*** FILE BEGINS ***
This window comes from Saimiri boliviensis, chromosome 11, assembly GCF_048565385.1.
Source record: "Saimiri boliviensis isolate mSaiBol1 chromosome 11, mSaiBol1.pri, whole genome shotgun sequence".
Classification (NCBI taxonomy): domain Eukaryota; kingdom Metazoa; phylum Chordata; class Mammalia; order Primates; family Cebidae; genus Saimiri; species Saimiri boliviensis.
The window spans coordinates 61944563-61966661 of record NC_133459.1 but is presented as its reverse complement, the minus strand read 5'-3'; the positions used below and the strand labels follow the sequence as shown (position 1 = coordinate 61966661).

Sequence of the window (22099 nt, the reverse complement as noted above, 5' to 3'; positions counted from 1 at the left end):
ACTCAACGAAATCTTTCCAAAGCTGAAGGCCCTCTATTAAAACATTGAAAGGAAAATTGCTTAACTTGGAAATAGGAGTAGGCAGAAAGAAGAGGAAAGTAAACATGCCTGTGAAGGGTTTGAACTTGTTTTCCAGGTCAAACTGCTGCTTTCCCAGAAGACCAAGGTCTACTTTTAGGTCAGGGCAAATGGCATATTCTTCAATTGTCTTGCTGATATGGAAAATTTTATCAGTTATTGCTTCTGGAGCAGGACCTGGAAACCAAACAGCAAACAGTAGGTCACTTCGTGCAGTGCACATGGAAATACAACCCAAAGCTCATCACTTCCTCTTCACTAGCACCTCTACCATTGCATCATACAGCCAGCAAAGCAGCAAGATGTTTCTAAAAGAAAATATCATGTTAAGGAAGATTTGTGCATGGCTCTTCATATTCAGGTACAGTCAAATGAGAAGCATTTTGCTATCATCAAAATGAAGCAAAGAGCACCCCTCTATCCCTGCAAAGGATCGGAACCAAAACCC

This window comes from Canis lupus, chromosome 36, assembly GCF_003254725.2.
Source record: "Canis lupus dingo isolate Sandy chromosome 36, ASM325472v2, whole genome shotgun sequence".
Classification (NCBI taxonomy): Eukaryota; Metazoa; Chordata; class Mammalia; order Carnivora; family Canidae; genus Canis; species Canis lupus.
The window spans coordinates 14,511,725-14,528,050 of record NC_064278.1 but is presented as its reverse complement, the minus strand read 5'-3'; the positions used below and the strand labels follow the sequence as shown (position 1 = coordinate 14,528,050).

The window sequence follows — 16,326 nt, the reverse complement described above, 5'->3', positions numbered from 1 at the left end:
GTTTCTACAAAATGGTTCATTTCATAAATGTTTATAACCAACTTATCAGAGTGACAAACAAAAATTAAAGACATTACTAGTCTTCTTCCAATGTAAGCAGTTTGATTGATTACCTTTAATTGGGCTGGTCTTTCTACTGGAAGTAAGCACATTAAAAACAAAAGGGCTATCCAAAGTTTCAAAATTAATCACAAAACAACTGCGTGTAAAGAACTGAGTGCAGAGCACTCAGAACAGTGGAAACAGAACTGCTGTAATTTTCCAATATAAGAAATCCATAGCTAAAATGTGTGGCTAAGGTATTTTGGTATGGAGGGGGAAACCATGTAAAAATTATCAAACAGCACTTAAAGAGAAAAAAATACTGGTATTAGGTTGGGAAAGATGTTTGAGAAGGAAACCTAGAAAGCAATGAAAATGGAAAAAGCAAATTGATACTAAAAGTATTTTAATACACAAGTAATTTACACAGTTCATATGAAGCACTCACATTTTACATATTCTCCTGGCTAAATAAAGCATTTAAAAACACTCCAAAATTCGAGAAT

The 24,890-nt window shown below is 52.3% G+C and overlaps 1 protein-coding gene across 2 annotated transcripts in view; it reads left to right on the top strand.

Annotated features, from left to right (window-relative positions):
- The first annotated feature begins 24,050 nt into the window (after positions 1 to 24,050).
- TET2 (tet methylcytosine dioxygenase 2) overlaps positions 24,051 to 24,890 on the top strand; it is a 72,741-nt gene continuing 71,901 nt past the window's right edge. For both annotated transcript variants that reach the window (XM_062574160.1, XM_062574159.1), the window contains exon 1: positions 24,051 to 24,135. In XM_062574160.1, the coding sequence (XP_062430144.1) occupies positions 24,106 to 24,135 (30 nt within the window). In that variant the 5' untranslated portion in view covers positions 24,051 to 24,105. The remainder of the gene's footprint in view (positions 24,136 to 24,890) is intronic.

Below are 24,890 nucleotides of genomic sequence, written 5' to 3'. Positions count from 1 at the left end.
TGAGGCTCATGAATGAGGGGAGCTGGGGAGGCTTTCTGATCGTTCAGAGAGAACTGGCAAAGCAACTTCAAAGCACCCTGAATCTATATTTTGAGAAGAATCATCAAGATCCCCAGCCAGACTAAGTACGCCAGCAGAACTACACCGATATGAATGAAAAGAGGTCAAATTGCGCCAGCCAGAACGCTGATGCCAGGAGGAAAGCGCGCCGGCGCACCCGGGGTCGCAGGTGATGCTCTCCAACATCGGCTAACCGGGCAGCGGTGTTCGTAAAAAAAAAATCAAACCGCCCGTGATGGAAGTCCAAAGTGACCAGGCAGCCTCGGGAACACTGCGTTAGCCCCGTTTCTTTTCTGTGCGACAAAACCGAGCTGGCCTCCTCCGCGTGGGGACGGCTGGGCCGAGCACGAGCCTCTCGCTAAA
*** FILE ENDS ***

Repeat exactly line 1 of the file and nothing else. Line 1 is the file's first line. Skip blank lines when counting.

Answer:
This window comes from Saimiri boliviensis, chromosome 11, assembly GCF_048565385.1.